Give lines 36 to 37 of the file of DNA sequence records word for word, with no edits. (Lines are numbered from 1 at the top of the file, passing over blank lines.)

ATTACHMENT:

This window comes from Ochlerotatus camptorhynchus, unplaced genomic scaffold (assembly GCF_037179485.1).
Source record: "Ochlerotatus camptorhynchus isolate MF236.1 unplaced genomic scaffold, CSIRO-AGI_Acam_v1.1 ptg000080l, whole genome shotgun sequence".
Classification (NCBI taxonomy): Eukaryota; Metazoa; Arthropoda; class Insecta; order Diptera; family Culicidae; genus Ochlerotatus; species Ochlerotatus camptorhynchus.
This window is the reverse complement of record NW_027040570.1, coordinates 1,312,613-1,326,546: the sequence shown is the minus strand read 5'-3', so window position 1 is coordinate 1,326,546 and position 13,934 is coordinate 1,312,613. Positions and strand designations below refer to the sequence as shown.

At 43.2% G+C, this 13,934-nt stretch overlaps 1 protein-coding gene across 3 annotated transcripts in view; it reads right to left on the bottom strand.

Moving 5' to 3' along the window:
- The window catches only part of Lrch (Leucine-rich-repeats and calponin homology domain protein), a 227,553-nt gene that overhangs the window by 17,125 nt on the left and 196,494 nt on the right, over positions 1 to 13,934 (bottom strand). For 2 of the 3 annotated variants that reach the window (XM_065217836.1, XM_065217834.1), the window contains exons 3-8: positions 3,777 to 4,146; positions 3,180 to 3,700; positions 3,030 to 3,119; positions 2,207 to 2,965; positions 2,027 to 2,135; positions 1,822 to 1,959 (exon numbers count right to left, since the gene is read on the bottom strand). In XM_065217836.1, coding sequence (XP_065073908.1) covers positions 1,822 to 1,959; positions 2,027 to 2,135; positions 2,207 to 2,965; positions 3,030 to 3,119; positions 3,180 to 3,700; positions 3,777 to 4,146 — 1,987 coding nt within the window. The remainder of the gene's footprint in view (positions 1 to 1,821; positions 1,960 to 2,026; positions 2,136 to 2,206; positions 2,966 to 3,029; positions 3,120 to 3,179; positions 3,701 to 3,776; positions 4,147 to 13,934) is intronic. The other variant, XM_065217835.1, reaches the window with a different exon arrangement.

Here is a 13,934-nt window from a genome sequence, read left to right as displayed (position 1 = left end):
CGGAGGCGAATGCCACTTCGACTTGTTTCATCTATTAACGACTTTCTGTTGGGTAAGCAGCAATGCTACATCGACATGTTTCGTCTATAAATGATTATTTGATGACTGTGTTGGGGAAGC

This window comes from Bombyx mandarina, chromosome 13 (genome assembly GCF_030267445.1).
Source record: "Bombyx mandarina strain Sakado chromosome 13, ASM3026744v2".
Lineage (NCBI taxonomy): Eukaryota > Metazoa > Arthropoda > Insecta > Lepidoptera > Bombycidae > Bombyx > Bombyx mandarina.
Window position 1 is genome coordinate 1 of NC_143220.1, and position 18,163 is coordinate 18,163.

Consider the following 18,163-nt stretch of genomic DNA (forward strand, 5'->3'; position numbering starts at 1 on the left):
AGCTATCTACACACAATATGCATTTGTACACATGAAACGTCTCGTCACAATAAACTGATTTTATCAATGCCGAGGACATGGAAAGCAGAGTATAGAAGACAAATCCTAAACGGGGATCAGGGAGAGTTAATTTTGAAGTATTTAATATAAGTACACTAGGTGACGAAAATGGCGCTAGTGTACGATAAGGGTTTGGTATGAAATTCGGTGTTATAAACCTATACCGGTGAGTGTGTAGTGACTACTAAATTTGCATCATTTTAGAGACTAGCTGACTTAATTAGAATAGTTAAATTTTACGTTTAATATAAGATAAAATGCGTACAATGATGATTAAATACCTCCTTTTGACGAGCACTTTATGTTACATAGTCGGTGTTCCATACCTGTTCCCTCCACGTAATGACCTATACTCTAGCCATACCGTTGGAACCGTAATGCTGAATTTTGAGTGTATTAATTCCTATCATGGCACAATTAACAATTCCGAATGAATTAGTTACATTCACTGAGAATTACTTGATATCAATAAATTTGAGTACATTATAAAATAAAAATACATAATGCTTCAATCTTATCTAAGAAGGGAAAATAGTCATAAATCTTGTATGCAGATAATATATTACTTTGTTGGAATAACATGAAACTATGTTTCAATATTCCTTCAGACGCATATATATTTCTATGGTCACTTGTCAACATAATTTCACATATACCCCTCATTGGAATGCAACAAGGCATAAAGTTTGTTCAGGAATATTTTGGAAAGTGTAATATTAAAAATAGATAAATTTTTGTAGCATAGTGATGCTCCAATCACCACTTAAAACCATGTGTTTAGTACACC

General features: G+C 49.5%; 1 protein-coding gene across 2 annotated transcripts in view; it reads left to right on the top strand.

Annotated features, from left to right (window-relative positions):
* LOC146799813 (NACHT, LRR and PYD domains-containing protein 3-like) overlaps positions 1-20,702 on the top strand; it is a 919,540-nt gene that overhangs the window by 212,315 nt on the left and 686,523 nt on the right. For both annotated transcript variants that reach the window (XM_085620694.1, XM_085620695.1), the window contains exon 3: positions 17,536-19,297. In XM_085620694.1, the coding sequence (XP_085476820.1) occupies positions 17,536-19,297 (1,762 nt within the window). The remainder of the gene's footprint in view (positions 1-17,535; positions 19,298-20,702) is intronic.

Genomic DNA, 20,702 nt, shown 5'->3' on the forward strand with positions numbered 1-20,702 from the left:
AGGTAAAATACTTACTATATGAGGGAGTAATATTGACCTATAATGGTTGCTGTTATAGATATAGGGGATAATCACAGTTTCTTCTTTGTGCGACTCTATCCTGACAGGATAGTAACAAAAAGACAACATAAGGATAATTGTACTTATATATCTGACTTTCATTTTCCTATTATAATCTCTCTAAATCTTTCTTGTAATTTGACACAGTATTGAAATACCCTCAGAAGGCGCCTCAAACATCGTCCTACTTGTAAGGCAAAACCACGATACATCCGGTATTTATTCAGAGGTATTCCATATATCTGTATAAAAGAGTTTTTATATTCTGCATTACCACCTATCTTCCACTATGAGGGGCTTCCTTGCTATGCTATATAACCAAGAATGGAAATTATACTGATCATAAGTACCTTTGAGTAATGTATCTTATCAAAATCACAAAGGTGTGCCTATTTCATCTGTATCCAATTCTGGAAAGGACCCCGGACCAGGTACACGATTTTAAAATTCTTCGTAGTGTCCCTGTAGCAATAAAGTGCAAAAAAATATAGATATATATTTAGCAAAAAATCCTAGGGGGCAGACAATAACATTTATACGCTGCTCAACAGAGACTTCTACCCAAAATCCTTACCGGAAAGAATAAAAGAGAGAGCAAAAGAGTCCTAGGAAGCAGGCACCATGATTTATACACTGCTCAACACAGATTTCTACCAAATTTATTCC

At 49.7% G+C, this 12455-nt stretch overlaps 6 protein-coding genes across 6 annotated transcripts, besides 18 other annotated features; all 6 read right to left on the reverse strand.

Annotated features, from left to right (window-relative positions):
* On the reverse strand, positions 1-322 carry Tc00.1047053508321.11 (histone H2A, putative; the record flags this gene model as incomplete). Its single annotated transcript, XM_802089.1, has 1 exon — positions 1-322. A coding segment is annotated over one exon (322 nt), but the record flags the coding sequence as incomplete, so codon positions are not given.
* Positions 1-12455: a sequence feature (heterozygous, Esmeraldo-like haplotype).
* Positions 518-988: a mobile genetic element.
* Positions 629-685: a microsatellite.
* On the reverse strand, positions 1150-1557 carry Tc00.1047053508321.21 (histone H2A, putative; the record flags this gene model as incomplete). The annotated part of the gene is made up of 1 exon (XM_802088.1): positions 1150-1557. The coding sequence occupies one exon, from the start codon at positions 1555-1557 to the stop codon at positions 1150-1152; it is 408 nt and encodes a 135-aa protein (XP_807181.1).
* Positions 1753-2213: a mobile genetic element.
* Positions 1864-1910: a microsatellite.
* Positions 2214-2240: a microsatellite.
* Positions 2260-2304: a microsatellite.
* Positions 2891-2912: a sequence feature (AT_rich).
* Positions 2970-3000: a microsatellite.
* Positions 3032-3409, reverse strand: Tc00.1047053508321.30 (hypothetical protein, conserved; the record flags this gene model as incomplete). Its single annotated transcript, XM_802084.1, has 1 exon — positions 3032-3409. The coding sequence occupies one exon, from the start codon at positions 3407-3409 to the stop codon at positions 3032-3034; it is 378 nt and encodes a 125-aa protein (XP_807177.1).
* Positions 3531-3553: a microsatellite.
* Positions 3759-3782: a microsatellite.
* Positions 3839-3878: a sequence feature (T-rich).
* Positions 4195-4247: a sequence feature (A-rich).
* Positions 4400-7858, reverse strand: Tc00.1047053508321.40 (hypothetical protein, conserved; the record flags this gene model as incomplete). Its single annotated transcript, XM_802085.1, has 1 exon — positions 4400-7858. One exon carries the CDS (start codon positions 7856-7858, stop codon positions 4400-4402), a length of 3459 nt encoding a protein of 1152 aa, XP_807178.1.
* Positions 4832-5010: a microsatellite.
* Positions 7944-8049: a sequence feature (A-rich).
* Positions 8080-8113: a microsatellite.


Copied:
* Positions 3759-3782: a microsatellite.
* Positions 3839-3878: a sequence feature (T-rich).